Tuesday, June 17, 2008

Japan has a funny way of promoting cross straits unity

Last week, a Japanese frigate, Koshiki, on patrol collided with Lien Ho, a deep sea sports fishing boat from Taiwan, an incident that was virtually ignored by the media in the West. Yet future developments from this provocation will bear close watching.

The incident took place in the disputed waters of a cluster of 8 uninhabited islands that China and Taiwan claimed as part of Taiwan called Diaoyu islands. Japan claimed the same islands, which they called Senkaku as part of Okinawa.

According to the Japanese coast guard on patrol, while they were in the process of establishing the identity of the fishing boat, the boat began to take an evasive course and ran into the frigate; apparently it zigged when it should have zagged.

According to the Taiwanese crew, the Japanese frigate found them in their search light, hailed them and then suddenly steered the much heavier ship into the fore section of the fishing boat causing a huge gash and sank the boat in one hour.

Lien Ho’s crew of 3 and its 13 customers were fished from the waters by Koshiki and taken to Ishigaki, the southernmost island of the Ryukyus. The sports fishermen were shortly released, then the crew of 2 and lastly the captain of the boat.

The crew upon their return asserted that their Japanese captors used harsh, sleep deprived interrogation techniques and demanded that they sign confessions in Japanese that they did not comprehend.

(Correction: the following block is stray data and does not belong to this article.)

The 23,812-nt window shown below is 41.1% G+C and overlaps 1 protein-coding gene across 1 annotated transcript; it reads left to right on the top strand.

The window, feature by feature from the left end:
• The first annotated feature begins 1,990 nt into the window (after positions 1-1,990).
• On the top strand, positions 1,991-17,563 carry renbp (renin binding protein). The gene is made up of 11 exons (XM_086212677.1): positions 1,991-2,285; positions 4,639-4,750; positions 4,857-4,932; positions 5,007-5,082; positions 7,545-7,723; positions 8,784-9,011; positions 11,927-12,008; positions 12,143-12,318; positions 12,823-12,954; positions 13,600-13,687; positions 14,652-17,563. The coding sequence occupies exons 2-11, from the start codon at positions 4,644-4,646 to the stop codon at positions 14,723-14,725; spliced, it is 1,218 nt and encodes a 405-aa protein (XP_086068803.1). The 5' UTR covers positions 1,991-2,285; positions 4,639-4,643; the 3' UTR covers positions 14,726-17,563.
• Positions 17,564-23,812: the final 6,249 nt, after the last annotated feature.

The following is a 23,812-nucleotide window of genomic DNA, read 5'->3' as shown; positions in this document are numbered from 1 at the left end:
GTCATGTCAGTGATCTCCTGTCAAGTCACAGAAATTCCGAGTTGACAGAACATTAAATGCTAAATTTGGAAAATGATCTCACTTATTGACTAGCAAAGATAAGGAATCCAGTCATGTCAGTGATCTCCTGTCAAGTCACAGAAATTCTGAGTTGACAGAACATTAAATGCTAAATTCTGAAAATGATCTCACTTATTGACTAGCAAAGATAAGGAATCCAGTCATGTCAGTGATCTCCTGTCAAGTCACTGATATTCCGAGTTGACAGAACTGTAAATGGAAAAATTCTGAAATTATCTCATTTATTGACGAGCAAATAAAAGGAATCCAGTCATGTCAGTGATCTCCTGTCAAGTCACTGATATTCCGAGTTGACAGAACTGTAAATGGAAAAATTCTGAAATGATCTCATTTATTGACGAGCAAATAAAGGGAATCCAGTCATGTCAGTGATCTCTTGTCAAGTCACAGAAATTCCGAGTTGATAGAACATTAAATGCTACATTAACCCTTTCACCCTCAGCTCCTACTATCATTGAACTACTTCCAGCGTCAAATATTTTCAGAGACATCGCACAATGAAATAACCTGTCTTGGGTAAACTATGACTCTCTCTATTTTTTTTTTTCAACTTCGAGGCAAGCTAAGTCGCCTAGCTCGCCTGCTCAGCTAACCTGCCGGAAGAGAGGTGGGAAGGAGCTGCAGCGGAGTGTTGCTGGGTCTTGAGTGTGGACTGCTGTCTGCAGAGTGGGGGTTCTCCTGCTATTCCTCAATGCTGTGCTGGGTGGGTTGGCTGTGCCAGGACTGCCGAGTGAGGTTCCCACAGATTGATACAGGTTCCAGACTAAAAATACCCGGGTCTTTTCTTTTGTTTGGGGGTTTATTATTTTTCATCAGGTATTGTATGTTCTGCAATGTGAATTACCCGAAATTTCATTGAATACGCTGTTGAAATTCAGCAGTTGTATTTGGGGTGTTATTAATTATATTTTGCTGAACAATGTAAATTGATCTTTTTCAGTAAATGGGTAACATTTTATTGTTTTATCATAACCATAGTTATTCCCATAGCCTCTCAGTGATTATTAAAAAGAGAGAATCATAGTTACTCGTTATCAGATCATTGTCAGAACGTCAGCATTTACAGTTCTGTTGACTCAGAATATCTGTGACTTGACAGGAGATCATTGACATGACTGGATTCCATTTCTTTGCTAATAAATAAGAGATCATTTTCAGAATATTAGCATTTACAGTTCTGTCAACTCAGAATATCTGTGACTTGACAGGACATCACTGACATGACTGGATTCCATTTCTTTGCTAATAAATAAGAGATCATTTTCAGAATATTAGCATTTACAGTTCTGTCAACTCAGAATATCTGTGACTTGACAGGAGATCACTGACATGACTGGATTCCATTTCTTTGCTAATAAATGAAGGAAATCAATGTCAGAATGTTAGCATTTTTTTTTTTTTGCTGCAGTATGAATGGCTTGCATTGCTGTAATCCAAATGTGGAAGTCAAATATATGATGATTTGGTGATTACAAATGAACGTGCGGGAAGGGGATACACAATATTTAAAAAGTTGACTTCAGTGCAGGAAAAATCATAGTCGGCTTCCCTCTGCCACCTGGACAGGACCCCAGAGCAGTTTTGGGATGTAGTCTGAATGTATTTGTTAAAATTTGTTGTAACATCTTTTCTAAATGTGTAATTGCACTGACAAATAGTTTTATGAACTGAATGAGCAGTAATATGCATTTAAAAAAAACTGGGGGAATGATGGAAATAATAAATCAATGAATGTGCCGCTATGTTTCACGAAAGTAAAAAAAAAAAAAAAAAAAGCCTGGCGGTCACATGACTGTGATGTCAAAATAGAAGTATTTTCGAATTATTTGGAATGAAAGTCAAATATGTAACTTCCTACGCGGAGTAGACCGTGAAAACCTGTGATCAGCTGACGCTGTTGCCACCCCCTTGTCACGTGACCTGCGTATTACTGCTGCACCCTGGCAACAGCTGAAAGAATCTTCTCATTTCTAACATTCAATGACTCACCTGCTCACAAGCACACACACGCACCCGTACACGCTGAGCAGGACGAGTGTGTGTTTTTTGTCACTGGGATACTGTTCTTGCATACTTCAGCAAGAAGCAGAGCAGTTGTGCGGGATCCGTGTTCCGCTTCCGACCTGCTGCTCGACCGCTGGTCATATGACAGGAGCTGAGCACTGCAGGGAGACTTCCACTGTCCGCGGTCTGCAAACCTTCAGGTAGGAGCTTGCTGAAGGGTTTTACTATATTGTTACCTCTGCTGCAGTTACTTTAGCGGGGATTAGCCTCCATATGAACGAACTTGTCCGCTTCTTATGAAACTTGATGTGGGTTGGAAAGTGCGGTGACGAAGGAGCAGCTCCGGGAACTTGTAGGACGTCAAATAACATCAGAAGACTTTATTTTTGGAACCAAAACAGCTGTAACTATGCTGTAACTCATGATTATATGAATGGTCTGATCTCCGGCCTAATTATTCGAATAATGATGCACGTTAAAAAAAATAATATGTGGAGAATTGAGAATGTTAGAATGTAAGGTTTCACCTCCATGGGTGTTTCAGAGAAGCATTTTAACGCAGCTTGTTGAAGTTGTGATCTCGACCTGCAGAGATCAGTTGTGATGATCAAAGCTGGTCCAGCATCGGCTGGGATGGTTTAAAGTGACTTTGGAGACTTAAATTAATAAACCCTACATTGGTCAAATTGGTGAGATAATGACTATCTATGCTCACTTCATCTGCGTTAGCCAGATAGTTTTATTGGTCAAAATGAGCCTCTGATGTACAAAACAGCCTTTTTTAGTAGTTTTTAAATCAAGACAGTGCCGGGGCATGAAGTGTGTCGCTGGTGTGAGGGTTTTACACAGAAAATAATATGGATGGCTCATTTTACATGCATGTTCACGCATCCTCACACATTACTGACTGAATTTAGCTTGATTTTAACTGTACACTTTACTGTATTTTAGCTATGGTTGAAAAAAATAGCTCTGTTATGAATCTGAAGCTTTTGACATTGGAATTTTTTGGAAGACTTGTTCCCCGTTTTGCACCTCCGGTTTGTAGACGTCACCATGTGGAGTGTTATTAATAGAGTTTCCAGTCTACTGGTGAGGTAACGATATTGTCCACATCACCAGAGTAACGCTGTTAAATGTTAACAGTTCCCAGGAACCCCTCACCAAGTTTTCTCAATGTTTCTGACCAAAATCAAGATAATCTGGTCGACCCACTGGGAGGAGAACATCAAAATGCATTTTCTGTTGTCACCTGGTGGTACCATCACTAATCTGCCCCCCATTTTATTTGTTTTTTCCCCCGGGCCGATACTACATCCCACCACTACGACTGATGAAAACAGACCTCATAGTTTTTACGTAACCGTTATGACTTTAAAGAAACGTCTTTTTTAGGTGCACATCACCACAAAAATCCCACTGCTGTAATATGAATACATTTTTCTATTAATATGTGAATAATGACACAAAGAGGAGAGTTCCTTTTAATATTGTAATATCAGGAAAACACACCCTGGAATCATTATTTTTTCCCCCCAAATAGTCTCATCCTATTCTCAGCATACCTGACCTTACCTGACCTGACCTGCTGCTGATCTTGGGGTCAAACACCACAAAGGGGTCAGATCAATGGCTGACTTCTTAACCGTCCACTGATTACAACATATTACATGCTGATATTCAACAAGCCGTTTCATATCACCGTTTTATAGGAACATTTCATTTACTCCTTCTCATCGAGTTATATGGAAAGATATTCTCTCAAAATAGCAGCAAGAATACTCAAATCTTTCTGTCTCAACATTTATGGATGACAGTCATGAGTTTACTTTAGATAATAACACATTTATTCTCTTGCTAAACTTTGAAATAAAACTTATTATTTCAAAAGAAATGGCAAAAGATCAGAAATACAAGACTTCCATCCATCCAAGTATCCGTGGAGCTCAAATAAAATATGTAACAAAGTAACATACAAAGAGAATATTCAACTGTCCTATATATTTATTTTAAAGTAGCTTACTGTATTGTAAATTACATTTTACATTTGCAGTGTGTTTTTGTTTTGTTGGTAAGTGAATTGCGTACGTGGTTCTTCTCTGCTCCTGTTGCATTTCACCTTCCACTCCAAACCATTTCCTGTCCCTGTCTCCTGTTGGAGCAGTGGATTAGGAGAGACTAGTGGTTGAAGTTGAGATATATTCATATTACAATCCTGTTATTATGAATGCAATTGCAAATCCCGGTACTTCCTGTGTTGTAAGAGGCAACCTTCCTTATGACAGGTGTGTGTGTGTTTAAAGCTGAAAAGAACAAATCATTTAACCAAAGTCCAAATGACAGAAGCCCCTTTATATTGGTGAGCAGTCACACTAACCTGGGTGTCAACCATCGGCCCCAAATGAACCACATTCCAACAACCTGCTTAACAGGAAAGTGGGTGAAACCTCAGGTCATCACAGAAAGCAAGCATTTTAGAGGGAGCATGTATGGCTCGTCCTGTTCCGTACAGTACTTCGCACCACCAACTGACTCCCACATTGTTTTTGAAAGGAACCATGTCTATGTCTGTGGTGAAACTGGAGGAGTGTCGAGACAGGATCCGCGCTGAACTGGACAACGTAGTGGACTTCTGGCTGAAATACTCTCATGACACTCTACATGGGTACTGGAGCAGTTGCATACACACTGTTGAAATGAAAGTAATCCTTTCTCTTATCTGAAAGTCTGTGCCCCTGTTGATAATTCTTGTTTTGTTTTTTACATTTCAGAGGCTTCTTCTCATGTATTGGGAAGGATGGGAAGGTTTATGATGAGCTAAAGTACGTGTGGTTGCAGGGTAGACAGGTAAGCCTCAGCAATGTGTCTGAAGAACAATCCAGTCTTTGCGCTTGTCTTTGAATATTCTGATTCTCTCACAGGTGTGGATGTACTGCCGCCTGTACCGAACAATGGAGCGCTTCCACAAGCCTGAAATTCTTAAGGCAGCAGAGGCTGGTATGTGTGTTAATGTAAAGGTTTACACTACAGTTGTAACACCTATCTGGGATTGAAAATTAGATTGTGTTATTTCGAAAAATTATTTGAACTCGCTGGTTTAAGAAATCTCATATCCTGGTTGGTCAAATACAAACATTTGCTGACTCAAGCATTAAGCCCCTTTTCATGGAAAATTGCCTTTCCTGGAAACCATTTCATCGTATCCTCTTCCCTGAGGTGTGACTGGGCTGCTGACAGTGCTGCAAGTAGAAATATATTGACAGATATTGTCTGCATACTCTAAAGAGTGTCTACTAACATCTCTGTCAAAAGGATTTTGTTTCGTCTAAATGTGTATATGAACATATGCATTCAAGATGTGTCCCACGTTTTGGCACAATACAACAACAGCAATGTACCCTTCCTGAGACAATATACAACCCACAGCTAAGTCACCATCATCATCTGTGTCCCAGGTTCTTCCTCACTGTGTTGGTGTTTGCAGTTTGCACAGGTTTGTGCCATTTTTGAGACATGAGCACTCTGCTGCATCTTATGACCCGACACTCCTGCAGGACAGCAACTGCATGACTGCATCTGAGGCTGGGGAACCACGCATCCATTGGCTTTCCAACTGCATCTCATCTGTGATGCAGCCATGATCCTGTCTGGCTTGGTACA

The captain maintained that the frigate deliberately rammed his boat. The captain made his living by taking deep sea fishing enthusiasts to these islands and has never heretofore encountered the Japanese Navy.

The Diaoyu islands have been a periodic focus of vigorous dispute between China, the Chinese Diaspora and Japan ever since the U.S. turned Okinawa back to Japan in 1972. Then as now, China and Taiwan were separate entities. Though both contend that Diaoyu islands were connected to Taiwan and not Okinawa, their divided voices did not have the international clout of Japan, already considered an ally of the U.S.

It remained for the Chinese Diaspora to carry on the argument with Japan, most notably from Hong Kong and from the San Francisco Bay Area. Hong Kong still remembers David Chan, one of the activist leaders, who tragically drowned while attempting to swim to one of the islands in 1996.

Japan claimed administrative control over the islands when the U.S. returned Okinawa to Japan. All the Chinese in the world have responded that the islands were administered as part of Taiwan dating back to the Qing dynasty and were ceded to Japan in the unequal treaty of 1895. When Taiwan reverted to China in 1945, the Diaoyu islands should have been part of the package except the U.S. was still holding onto them.